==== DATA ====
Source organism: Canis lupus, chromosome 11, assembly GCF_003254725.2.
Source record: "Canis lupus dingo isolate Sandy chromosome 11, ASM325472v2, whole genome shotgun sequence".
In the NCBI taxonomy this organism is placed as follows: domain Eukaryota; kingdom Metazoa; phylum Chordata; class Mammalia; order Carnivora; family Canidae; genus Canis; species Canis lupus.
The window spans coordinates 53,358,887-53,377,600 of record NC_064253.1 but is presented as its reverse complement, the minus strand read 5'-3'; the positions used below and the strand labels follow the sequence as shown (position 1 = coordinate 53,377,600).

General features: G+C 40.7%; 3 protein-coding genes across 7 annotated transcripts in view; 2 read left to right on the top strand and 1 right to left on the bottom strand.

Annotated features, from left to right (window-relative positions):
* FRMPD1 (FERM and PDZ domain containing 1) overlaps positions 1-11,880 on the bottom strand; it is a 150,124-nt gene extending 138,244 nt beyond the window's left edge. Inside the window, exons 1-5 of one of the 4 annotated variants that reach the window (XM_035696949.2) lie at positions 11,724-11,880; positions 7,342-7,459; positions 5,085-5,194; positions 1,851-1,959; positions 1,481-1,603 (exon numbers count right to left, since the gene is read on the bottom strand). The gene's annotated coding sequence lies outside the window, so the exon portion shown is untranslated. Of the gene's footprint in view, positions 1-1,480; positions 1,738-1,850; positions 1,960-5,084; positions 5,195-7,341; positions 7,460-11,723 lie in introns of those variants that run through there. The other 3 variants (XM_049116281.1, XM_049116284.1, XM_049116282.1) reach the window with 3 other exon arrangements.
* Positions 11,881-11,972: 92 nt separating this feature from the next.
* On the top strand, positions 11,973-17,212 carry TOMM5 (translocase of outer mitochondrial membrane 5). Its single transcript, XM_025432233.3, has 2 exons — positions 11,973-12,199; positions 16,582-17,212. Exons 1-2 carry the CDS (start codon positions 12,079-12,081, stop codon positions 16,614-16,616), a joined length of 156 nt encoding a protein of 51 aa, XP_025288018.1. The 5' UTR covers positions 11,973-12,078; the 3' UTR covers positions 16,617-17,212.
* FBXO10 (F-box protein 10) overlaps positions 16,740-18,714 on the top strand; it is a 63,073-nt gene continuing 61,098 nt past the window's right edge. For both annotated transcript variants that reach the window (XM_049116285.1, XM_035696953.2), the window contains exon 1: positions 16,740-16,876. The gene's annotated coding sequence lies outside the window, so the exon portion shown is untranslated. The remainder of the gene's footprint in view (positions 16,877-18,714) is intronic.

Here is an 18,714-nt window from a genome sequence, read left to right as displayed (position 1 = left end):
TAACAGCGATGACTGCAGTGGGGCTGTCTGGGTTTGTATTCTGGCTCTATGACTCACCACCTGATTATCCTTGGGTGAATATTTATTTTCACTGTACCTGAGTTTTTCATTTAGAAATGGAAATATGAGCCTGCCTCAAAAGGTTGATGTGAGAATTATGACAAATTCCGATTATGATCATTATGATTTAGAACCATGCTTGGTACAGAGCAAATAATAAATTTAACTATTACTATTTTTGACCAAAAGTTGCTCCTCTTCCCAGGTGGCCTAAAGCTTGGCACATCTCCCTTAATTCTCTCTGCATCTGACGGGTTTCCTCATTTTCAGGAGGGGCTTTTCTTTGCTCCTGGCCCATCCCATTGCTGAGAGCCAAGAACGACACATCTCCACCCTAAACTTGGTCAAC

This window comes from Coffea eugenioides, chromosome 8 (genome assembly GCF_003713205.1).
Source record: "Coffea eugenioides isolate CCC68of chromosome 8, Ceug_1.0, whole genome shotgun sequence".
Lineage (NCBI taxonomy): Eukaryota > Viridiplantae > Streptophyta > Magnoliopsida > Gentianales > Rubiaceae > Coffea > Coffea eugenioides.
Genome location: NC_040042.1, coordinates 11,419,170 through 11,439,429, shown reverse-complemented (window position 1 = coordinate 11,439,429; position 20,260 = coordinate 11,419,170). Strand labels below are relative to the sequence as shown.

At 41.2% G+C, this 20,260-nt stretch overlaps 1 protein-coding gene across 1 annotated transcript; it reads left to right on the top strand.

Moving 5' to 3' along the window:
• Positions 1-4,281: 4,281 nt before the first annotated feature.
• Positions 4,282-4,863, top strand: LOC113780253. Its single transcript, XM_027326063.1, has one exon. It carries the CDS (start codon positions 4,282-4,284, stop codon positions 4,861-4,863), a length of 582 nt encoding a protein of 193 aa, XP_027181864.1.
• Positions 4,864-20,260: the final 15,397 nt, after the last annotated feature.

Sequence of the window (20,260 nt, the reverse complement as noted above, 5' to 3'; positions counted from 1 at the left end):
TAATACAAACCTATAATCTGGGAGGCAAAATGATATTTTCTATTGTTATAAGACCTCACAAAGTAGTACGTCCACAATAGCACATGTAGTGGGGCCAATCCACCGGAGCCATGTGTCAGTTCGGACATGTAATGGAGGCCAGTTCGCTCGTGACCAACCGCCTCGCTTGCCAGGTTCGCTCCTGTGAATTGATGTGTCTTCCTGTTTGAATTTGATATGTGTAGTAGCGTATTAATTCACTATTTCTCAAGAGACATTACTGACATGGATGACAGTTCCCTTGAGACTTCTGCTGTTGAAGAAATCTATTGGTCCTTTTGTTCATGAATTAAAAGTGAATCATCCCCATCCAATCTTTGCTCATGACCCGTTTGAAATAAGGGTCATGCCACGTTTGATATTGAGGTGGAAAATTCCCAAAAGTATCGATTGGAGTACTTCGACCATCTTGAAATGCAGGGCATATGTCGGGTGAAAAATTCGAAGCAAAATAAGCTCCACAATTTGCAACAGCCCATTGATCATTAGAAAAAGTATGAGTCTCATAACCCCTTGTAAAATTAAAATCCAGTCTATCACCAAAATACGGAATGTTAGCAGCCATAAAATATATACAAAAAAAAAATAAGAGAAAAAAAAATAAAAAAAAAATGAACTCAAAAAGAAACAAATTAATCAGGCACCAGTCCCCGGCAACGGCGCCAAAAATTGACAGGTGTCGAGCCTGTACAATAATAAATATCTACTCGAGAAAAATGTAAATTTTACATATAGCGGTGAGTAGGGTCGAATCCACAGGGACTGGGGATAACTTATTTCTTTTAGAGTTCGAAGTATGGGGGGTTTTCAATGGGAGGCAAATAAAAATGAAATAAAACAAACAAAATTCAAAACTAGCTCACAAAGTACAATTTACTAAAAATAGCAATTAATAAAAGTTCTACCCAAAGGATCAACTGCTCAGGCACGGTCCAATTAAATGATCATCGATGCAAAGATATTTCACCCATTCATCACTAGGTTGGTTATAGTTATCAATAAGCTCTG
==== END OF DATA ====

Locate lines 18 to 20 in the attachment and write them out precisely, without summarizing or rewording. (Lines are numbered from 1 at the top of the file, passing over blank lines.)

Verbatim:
Moving 5' to 3' along the window:
• Positions 1-4,281: 4,281 nt before the first annotated feature.
• Positions 4,282-4,863, top strand: LOC113780253. Its single transcript, XM_027326063.1, has one exon. It carries the CDS (start codon positions 4,282-4,284, stop codon positions 4,861-4,863), a length of 582 nt encoding a protein of 193 aa, XP_027181864.1.